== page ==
DivX is still the codec of choice for pirated movies on the Net, though the company is trying to convince Hollywood that its high-quality video compression codec can be used for legitimate means. The format became popular a few years ago when pirates found a way to "rip 'n' upload" movies recorded on the disposable DivX discs.

"There is such fear in Hollywood about protecting their content, having seen what happened to the music industry," Loizides says. "Player manufacturers like Microsoft, Real and Apple must provide appealing DRM solutions to the content owners."

Windows Media Player 9 is free to download and use. The RealOne Player and Apple's QuickTime are both free, but each contain "nag screens" to upgrade the product for a fee, which includes exclusive features, content and services.

Here's a quick look at each of the players:

Windows Media Player 9

David Caulton, a lead product manager at Microsoft, believes VOD isn't mainstream yet, though many of the pieces have come into place over the past year. "This includes a really good video and audio codecs — something we're capable of now, such as delivering DVD quality video at 640 × 480 pixels at 30 frames per second, all well under the 1 megabit range for broadband users."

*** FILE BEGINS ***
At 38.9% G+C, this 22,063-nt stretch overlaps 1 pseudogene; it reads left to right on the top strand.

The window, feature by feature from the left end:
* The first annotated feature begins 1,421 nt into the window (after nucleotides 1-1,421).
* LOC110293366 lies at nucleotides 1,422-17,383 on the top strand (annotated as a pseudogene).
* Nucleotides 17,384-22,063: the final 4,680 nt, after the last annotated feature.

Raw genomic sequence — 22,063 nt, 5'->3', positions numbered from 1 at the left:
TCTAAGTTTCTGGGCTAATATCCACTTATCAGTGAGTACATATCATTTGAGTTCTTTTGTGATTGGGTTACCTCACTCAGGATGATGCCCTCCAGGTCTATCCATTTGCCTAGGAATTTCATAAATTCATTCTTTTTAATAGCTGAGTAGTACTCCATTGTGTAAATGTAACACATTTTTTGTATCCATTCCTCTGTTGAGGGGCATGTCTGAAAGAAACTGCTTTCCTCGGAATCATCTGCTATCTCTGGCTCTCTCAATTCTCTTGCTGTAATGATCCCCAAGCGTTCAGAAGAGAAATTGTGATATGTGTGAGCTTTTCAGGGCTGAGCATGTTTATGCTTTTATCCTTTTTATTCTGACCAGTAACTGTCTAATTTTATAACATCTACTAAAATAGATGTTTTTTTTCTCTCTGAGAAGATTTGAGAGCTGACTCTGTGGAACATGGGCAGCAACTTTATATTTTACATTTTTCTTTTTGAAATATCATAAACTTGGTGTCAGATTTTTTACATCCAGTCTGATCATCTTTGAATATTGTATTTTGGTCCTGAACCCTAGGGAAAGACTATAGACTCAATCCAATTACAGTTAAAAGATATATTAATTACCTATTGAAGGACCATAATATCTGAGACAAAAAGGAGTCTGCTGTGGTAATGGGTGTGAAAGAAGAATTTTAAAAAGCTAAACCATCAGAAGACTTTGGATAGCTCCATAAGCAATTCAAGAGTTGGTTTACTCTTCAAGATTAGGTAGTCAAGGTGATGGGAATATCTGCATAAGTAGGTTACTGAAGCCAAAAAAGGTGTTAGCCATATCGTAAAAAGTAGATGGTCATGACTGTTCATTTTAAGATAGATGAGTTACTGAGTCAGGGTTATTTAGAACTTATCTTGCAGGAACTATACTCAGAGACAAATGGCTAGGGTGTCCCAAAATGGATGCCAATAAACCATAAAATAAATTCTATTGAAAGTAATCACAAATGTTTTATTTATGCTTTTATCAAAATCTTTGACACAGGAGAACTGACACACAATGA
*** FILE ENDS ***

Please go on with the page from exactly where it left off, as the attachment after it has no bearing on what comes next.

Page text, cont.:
Caulton says its Windows Media Player 9 series also offers faster buffering than past versions for more of an "instant click experience."

VOD will also take off when consumers can watch it on other devices, such as TVs, PDAs and in the car, Caulton says. "

RealOne Player

"At the end of the day, most video compression formats — be it Real, MPEG-4 or WMV — look about the same," concedes Richard Brownrigg Jr., a general manager at RealNetworks. "But the advantage of the Real format is our Helix DRM, enabling studios to protect their content."

RealNetworks decided to open source its code a year ago to create a multiformat platform for digital media creation, delivery and playback. Along with making deals with Palm to support — and in some cases, bundle — RealPlayer on its handhelds, RealNetworks' protocols have also been adopted by handset manufacturers such as Nokia and Sprint.

QuickTime

Apple says more than 140 million copies of its latest QuickTime player have been downloaded from its Web servers over the past year. It's also bundled with some digital cameras and enhanced music CDs. But the company isn't positioning itself as a feature-length movie player.

"VOD is not here yet," says Phil Schiller, a senior vice president at Apple. "This is because of limitations in bandwidth, quality, size and digital-rights issues."

Instead, Apple says, its movie trailers site, apple.com/trailers, is the most popular destination of its kind on the Internet. "We've found consumers want shorter, more digestible chunks of video — and studios are happy to give these away," Schiller says. "What the world needs is an open-standard format, so users can use whatever they like — imagine having to buy a different TV to watch different content," Schiller says.

Advertisement

Share This Story

X
You may login with either your assigned username or your e-mail address.
The password field is case sensitive.
Loading